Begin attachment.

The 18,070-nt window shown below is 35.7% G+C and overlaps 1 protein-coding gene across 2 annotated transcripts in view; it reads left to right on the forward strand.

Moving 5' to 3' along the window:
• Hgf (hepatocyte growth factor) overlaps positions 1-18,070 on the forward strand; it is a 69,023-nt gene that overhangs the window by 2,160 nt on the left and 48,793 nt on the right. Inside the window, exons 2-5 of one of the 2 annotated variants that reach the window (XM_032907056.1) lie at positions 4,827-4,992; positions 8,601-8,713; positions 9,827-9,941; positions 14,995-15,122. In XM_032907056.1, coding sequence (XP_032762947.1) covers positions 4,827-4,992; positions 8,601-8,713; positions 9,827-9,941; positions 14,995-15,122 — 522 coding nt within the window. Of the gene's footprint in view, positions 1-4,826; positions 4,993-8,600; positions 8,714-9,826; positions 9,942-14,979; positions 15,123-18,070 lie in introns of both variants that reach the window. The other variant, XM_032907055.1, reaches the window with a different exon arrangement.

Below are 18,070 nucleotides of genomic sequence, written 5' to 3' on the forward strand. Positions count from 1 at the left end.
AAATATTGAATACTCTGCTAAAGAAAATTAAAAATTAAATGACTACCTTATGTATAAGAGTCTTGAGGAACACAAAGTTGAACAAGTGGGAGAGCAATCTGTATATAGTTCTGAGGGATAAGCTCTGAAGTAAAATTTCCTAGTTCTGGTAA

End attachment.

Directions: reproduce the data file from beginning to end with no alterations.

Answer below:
The 18,070-nt window shown below is 35.7% G+C and overlaps 1 protein-coding gene across 2 annotated transcripts in view; it reads left to right on the forward strand.

Moving 5' to 3' along the window:
• Hgf (hepatocyte growth factor) overlaps positions 1-18,070 on the forward strand; it is a 69,023-nt gene that overhangs the window by 2,160 nt on the left and 48,793 nt on the right. Inside the window, exons 2-5 of one of the 2 annotated variants that reach the window (XM_032907056.1) lie at positions 4,827-4,992; positions 8,601-8,713; positions 9,827-9,941; positions 14,995-15,122. In XM_032907056.1, coding sequence (XP_032762947.1) covers positions 4,827-4,992; positions 8,601-8,713; positions 9,827-9,941; positions 14,995-15,122 — 522 coding nt within the window. Of the gene's footprint in view, positions 1-4,826; positions 4,993-8,600; positions 8,714-9,826; positions 9,942-14,979; positions 15,123-18,070 lie in introns of both variants that reach the window. The other variant, XM_032907055.1, reaches the window with a different exon arrangement.

Below are 18,070 nucleotides of genomic sequence, written 5' to 3' on the forward strand. Positions count from 1 at the left end.
AAATATTGAATACTCTGCTAAAGAAAATTAAAAATTAAATGACTACCTTATGTATAAGAGTCTTGAGGAACACAAAGTTGAACAAGTGGGAGAGCAATCTGTATATAGTTCTGAGGGATAAGCTCTGAAGTAAAATTTCCTAGTTCTGGTAA